This old house full of Lawrence history

Owners restore home, one of first built in city

Steve Scannell was browsing Kansas University’s website one day at work when he came across a historical article about architects at KU. Being an architect himself in design and construction management, he read the article and stumbled across a name he recognized: Ferdinand Fuller.

Fuller was an early architect in Lawrence and designed the first building for Kansas University. Suddenly, Scannell learned he had a much more personal connection with Fuller. Fuller’s was the first name on the deed of the land for the house Scannell had just moved into, dating back to the 1854. Scannell’s house, 1005 Sunset Drive near Hillcrest School, was one of the oldest in Lawrence. In February, the house was added to the Register of Historic Kansas Places.

“When we bought the house, we had no idea how old or historic it was,” Scannell said.

In 2009, Scannell and his wife, Lynn, were in the market for a home with a porch near campus. They toured the 1005 Sunset house one day and made an offer the next. They thought the style of the old farmhouse would fit their tastes and the furniture Lynn had been collecting for years.

“It’s like she’s been buying furnishings for this house since the day we were married, and we didn’t know it,” Steve said.

The Scannells started renovating the house. While working in the kitchen, they found newspapers stuffed in the wall dating to 1863. Those made Steve guess the house itself was built in 1864, at the time more than a mile from the heart of Lawrence. The deed verified that guess, complete with President Abraham Lincoln’s name confirming Fuller had claimed the land under the Kansas-Nebraska Act.

Fuller proved an interesting character, and after some research, Scannell found that he had given Mount Oread its nickname and built North College, the first Kansas University building.

“There’s all kinds of connections to the city,” Steve said. “We’re just trying to preserve it for future generations.”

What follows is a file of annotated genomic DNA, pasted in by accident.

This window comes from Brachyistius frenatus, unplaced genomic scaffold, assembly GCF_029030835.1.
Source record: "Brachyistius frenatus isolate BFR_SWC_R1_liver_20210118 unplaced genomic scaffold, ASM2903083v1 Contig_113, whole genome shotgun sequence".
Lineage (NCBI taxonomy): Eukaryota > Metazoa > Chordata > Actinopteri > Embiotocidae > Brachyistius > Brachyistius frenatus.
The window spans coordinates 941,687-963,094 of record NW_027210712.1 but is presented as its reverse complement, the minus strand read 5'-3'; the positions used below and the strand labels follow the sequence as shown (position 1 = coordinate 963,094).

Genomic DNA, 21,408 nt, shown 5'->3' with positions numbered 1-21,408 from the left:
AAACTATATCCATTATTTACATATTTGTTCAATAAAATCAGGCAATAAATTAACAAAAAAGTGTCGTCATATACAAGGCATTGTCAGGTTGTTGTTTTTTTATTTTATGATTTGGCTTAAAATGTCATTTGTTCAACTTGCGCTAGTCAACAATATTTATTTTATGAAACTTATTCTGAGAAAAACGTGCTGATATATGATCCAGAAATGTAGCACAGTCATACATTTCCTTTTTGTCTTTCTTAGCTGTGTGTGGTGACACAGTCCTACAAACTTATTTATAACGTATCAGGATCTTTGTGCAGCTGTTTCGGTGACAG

Behind the walls

Work on the house revealed many unique details.

The dining room floor slopes down 3.5 inches from one corner to the other.

The width of a hallway upstairs was decreased during a previous renovation, leaving 17 inches for people to squeeze through to reach the stairs.

The classic doorbell remains, with a chain running to the ceiling to an actual bell.

The wood that forms the walls to the upstairs office was originally from crates used to carry chemistry supplies delivered to KU in the 1800s.

The Scannells used and preserved many materials that were already in the house, at one point moving a historic door to fit a new floor plan upstairs. Keeping these materials meant supplies weren’t hard to find, and the Scannells paid for the project by reinvesting money they got from selling their previous house in Topeka.

The home’s historical designation also meant that historically significant elements of the house couldn’t be changed, such as the form of the house, the authentic windows or the original wood floors.

Builders during the renovation would suggest they throw out original trim, but the Scannells kept it, for style and history’s sake. They carried on that style when decorating after the renovation, leaving walls painted white and passing on wallpaper.

“The simplicity of it seems to make sense,” Lynn said.


Much of the renovation work that went into the house can’t be seen now, Lynn said. The wiring, plumbing and other nuts and bolts of the house had to be updated.

“We wanted to really save the house because it’s a neat old house. There’s a pretty good chance if a developer bought it they would have torn it down,” Steve said.

Steve said he was surprised that the house was in the condition it was, because many houses from the time were stone or brick.

“This is unusual because it’s a wood frame structure,” he said. “People don’t realize how old it is.”

Much of the updating has included closing areas that could let in drafts and installing a new roof over the family room.

“Living in a house like this makes you think of ways to be more efficient,” Lynn said.

And the Scannells seem made for this house. Because Steve is an architect, he can do much of the renovation work and research himself. Lynn has been collecting historical pottery and housewares, and now it finally has a place to shine.

“When we walked into the house, we just said, ‘OK, everything’s going to work here,'” Lynn said. “It allows me to pretend I’m living in that time period.”

Still on the restoration list is repainting the exterior, replacing the nonhistorical windows in the house, filling in any chinks in the foundation and updating the kitchen.

“We’re trying to get the major stuff done early so we can enjoy it,” Steve said.

Farther out is installing a circular driveway in front of the detached garage, more landscaping, and Lynn wants some egg-laying chickens. Steve said if he was ever lucky enough to win the lottery, he would take off the siding that has been added to expose the original siding, which would make the house eligible for the national register.

But for now, they’re going at a steady pace to create the perfect home while preserving a piece of Lawrence’s history.

“We’re not in too big a hurry. We enjoy the process of doing something over time,” Lynn said. “It’s not a project, it’s a work of art.”